Sunday 20 July 2014

The very long, very hot, July weekend

Storm clouds behind an apple tree on Sunday afternoon.
I'm knackered. I'll keep this short.

Long: Thursday (10 guests), Friday (7), Saturday (8). Hannah, Jane, Sonya. We'll get to them.
Hot: around 30°C. More when stood in front of the hob or oven.

He's called Otto. And we have two of him
Many things to report, none of them important. My IQ is inversely proportional to the temperature. The heat affects ingredients as well as people. My goats cheese soufflés rose well and then sank even weller. Butter was either fridge rock or sun cream. Rhubarb sorbet didn't set. Two birthdays were celebrated. I did a day's storylining on Jekyll & Hyde. I met a French woman with the most unbelievably perfect English accent and a lady from Luxembourg.  A man turned up with a guitar and sang. It was the hottest day of the year. It pissed with rain. Our dishwasher packed up on Thursday night (beyond repair. Bloody marvellous). And the whole kitchen is now fan assisted, not just the ovens. Cracking bargains from CostCo.

And so to the group shots.

Hannah (middle, radiant in pink), or as she's more commonly known, Hannah LYDS, celebrated her birthday.

Jane and James (either end) and friends enjoyed food, much wine and James' repartee.

Sonya (take a guess) also had a birthday. And a dance. And a headache, after some unplanned pillar interfacing during said dancing.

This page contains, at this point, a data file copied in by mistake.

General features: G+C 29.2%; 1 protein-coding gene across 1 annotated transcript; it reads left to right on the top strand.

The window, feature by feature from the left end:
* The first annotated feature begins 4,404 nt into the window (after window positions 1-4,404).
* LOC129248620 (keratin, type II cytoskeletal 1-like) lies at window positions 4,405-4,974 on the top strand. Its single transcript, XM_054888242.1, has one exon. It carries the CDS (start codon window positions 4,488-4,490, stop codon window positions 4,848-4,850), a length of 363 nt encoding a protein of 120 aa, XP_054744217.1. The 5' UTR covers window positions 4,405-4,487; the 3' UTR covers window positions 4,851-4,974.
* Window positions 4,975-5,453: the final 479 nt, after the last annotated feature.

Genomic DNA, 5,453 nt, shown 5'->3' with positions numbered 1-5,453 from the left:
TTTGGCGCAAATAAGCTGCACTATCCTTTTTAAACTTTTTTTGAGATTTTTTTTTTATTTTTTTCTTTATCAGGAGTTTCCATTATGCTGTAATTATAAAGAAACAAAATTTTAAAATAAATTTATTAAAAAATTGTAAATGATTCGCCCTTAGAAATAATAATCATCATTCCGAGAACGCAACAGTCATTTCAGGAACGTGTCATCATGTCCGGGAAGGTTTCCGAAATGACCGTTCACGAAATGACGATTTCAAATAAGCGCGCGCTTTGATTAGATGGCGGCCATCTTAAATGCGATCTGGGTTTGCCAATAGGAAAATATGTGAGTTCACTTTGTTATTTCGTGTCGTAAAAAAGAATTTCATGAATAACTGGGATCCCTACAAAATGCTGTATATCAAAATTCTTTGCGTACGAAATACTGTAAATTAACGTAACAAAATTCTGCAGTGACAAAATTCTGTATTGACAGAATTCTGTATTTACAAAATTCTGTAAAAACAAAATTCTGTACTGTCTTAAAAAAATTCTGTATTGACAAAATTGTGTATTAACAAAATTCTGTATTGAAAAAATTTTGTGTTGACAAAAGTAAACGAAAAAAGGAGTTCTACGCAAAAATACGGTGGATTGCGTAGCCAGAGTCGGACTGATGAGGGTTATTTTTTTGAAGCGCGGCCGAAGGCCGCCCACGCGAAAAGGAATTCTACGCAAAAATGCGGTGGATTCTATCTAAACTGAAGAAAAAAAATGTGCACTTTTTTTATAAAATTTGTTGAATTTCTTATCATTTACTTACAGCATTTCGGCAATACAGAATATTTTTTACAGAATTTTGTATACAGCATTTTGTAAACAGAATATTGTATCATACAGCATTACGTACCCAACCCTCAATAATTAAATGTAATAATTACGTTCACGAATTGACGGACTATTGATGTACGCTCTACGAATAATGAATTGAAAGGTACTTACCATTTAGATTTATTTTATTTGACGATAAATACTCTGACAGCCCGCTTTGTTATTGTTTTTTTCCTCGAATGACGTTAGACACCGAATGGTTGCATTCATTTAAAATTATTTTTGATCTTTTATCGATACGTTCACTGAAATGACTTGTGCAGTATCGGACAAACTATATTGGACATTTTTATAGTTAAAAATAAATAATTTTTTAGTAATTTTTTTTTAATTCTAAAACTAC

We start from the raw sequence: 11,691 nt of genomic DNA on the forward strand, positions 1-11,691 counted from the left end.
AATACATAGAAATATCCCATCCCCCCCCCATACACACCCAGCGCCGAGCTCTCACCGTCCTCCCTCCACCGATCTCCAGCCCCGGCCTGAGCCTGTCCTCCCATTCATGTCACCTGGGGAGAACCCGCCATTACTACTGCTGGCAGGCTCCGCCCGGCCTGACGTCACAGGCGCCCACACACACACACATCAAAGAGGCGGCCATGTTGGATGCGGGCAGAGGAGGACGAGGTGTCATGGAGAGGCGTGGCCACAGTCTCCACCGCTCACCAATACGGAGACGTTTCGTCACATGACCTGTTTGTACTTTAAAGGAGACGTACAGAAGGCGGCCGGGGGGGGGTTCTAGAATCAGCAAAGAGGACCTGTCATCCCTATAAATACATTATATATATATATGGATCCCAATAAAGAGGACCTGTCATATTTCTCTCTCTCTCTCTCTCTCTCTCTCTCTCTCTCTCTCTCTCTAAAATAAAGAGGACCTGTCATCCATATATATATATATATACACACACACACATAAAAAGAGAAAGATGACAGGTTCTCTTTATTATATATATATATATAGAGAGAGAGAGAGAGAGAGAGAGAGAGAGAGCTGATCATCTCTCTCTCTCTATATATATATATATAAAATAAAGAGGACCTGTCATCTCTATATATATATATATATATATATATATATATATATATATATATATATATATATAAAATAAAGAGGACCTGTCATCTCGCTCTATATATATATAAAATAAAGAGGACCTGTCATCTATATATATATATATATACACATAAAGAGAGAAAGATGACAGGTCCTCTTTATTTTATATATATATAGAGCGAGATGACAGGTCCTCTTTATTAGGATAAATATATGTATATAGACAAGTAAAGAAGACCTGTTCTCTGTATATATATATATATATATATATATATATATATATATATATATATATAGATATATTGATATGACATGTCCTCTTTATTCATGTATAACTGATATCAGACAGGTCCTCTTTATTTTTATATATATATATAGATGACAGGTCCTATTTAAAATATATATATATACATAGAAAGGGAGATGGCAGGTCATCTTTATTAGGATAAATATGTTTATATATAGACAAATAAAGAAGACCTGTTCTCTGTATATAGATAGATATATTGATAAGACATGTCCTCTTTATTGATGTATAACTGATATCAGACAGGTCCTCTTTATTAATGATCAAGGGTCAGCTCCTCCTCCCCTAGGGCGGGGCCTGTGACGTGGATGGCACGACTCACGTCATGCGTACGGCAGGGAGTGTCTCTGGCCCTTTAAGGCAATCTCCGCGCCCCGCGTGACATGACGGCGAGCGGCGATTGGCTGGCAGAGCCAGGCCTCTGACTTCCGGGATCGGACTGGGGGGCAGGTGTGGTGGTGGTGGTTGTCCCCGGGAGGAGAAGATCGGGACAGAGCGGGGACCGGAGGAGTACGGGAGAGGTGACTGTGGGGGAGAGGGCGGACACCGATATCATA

Thankfully there was much overlap of the menus or this run of three might have been close to unmanageable. Everyone had the herb crusted rack of lamb and there were no vegetarians. My lamb is damn fine now. I have it to a 'T'. Hannah told me it was the best she'd ever eaten (and yes, she's had it before). I made a glorious port gravy using over a kilo of roast lamb mince in the stock. Gravies are still my favourite thing to get right. No idea why. It thrills me.

Lamb served medium pink with a crust of breadcrumbs, parmesan, mint, coriander, parsley and basil.
Turns out that 30°C is too hot to make soufflés and sorbet. My soufflé roux was too slick. I should have chilled it but it didn't occur to me. Some post hoc Googling reveals this to be an old trick. It meant the soufflés rose wonderfully, more than tripling in height, only to sink faster than the price of Rolf Harris' paintings. Chocolate truffles succumbed too. Even at 10.30pm and straight out of the fridge, they maintained their dignity for no more than ten minutes.

Sorbet just wouldn't set. Even with the freezer on super setting all my efforts were rewarded with a chewy, chilly sludge. I offered up raspberry and rose as a replacement. I'll do this again as rhubarb seems to be entirely green now. Rhubarb doesn't really have season so I'm not sure why this is. Were it a vibrant green I'd be happy but the sorbet once churned is more like the colour of discarded chewing gum. Raspberry comes out a very satisfying scarlet.

The upside of the heat was long, sultry sessions on the decking after dinner.

Rock and Roll (from Tommy)

Was it something James said?

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